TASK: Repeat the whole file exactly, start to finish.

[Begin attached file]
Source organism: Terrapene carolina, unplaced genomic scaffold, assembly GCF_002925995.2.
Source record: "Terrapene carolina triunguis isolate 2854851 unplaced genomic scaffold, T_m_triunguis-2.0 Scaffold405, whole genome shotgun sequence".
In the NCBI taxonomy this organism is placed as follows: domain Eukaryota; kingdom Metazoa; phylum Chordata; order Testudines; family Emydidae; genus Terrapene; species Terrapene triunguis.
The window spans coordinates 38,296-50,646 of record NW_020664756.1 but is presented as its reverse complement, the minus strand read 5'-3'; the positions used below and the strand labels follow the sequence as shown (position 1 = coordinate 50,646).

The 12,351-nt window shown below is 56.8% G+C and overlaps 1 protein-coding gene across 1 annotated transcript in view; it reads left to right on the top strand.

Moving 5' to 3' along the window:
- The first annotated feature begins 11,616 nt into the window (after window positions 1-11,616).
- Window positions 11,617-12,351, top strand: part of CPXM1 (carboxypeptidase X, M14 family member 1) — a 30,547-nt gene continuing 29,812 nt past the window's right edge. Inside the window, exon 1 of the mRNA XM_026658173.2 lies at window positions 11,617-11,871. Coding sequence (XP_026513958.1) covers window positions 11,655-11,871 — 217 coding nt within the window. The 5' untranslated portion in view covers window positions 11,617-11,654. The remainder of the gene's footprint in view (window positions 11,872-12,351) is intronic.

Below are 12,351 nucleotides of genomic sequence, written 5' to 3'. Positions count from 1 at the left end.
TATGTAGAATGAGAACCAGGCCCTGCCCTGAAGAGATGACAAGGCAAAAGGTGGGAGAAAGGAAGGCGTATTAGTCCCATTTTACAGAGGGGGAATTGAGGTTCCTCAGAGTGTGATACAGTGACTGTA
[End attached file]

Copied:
Source organism: Terrapene carolina, unplaced genomic scaffold, assembly GCF_002925995.2.
Source record: "Terrapene carolina triunguis isolate 2854851 unplaced genomic scaffold, T_m_triunguis-2.0 Scaffold405, whole genome shotgun sequence".
In the NCBI taxonomy this organism is placed as follows: domain Eukaryota; kingdom Metazoa; phylum Chordata; order Testudines; family Emydidae; genus Terrapene; species Terrapene triunguis.
The window spans coordinates 38,296-50,646 of record NW_020664756.1 but is presented as its reverse complement, the minus strand read 5'-3'; the positions used below and the strand labels follow the sequence as shown (position 1 = coordinate 50,646).

The 12,351-nt window shown below is 56.8% G+C and overlaps 1 protein-coding gene across 1 annotated transcript in view; it reads left to right on the top strand.

Moving 5' to 3' along the window:
- The first annotated feature begins 11,616 nt into the window (after window positions 1-11,616).
- Window positions 11,617-12,351, top strand: part of CPXM1 (carboxypeptidase X, M14 family member 1) — a 30,547-nt gene continuing 29,812 nt past the window's right edge. Inside the window, exon 1 of the mRNA XM_026658173.2 lies at window positions 11,617-11,871. Coding sequence (XP_026513958.1) covers window positions 11,655-11,871 — 217 coding nt within the window. The 5' untranslated portion in view covers window positions 11,617-11,654. The remainder of the gene's footprint in view (window positions 11,872-12,351) is intronic.

Below are 12,351 nucleotides of genomic sequence, written 5' to 3'. Positions count from 1 at the left end.
TATGTAGAATGAGAACCAGGCCCTGCCCTGAAGAGATGACAAGGCAAAAGGTGGGAGAAAGGAAGGCGTATTAGTCCCATTTTACAGAGGGGGAATTGAGGTTCCTCAGAGTGTGATACAGTGACTGTA